Setting expectations in documentation is important, but we often forget to do it. Documentation that helps people carry out specific tasks often contains step-by-step directions, like this:
This is a poor, though common, practice. I’ve committed this offense against readers myself, because it’s easy to do. Or to put it another way, it’s easy to not do the important bit. Here’s what I should’ve written:
The difference in the second example is that the steps not only tell the user what they should do, but it also gives them clues about what to expect from each action.
If you’ve ever done usability testing–or even some tech support for friends and family–you’ve seen what happens when people don’t know what to expect. Someone successfully works through a series of steps, only to stop, unsure whether they’ve done the right thing even when they’ve worked through the steps flawlessly.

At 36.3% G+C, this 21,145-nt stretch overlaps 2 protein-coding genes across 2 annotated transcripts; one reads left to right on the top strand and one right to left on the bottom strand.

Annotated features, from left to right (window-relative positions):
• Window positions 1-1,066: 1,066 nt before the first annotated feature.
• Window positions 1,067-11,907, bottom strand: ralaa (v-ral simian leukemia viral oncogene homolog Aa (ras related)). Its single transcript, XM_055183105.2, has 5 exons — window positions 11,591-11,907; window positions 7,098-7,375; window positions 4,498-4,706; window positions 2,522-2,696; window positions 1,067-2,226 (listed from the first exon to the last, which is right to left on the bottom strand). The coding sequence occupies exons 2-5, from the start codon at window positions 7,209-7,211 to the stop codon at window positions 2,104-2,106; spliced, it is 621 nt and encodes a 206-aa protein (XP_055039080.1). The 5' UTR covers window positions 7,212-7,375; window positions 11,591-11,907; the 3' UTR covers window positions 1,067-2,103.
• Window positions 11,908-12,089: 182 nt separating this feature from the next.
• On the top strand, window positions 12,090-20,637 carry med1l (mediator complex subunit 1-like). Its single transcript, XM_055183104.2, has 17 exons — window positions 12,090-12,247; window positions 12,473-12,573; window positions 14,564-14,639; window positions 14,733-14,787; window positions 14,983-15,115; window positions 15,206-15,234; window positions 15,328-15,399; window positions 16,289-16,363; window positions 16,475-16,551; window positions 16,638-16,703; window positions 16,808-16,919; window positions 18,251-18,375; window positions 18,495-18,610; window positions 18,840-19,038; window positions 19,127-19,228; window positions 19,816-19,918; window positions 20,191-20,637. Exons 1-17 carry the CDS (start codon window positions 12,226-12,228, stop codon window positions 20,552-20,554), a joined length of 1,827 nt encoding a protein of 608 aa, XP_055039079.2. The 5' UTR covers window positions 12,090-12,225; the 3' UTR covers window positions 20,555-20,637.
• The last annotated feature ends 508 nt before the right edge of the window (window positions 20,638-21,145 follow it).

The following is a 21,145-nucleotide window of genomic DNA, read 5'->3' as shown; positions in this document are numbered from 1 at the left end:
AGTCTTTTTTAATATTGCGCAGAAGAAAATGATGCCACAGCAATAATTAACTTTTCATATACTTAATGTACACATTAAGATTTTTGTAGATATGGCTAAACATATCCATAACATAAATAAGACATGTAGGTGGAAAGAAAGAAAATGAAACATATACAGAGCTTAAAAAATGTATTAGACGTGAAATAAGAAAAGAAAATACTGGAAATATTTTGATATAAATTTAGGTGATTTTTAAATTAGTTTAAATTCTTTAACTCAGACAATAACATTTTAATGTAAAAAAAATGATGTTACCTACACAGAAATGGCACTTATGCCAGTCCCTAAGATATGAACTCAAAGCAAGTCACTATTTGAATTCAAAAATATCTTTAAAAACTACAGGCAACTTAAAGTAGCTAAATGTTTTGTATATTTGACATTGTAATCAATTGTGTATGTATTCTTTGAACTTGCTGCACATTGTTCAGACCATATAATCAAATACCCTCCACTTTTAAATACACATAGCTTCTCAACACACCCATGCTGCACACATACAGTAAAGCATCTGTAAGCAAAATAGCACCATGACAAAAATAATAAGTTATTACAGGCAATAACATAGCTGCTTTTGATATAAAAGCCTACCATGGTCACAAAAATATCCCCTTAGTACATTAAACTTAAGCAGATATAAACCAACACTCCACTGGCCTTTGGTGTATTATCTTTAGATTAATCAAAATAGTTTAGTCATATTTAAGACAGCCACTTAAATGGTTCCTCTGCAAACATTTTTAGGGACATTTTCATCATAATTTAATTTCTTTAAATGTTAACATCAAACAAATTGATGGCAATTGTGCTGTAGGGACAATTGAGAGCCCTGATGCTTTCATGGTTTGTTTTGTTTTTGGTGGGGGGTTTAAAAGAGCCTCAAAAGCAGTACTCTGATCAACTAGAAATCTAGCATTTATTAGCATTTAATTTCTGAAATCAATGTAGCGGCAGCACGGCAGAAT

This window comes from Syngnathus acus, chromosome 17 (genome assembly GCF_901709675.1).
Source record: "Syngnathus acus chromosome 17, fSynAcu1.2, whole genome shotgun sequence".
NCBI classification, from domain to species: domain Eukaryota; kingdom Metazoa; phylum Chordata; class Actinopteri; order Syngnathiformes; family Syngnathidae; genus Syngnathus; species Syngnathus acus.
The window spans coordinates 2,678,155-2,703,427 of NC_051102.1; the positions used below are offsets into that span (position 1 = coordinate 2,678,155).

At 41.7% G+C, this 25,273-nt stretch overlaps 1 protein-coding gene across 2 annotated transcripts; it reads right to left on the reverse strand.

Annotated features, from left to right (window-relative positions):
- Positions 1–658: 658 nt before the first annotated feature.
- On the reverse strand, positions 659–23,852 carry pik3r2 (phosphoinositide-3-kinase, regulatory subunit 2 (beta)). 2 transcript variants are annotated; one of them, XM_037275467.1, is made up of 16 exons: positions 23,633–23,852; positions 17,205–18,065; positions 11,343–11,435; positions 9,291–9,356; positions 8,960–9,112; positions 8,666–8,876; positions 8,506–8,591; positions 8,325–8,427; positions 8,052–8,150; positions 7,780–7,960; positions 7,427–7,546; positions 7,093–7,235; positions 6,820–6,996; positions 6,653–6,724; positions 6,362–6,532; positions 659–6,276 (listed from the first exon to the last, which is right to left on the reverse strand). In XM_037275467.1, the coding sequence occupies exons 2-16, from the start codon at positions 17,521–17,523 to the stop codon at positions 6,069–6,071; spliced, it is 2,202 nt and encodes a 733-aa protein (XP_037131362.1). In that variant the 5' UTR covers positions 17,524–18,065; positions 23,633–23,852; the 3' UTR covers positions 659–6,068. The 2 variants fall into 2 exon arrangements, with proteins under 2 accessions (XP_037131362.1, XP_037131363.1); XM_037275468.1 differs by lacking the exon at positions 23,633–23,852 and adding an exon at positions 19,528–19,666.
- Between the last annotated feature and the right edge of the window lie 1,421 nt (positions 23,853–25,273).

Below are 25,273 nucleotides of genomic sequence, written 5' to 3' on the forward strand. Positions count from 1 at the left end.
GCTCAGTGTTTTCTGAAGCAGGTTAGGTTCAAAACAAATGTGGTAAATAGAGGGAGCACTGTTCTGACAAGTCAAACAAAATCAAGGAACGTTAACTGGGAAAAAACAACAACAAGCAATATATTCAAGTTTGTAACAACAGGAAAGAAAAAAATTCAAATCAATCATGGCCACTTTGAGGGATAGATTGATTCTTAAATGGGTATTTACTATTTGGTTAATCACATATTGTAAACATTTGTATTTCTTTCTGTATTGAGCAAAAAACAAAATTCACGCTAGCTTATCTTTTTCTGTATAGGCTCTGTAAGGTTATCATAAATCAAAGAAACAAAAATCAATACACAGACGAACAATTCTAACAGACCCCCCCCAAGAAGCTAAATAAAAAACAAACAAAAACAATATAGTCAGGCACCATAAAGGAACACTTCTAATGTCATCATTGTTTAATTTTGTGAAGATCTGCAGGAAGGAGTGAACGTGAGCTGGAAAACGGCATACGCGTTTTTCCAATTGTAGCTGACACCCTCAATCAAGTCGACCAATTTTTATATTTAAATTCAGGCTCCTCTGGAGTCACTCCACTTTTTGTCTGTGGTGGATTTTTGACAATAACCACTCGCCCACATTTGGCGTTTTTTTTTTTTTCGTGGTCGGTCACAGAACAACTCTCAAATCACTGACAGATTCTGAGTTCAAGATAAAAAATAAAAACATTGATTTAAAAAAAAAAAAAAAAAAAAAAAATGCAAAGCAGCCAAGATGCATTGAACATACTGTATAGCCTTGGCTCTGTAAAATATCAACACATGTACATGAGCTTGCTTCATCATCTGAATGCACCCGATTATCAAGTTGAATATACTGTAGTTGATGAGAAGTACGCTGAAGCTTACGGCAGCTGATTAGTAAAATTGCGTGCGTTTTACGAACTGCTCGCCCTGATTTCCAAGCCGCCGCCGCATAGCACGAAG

This happens when the person working through the steps doesn’t have a way to gauge their own success or failure. This problem is less pronounced when working through directions for physical objects. Many real-world interactions have dramatic feedback. For example, if you wanted to tell someone how to start a car, turning the key in the ignition or pressing the start button typically has clear feedback, with simultaneous sounds, vibrations, and visual indicators to punctuate success and failure.
While most user interfaces provide a minimum level of feedback on interactions (e.g., a button cycles through an animation when clicked), software, with its abstraction from the physical world, frequently cannot provide a more visceral sense of success or failure. With the added complexity of numerous mouse clicks and button presses to complete even simple tasks, it’s no surprise that users get confused even when they’re doing everything right.
And that’s why it’s important to set expectations in your directions. It’s not enough to simply tell your audience what to do, you also have to show them what success looks like.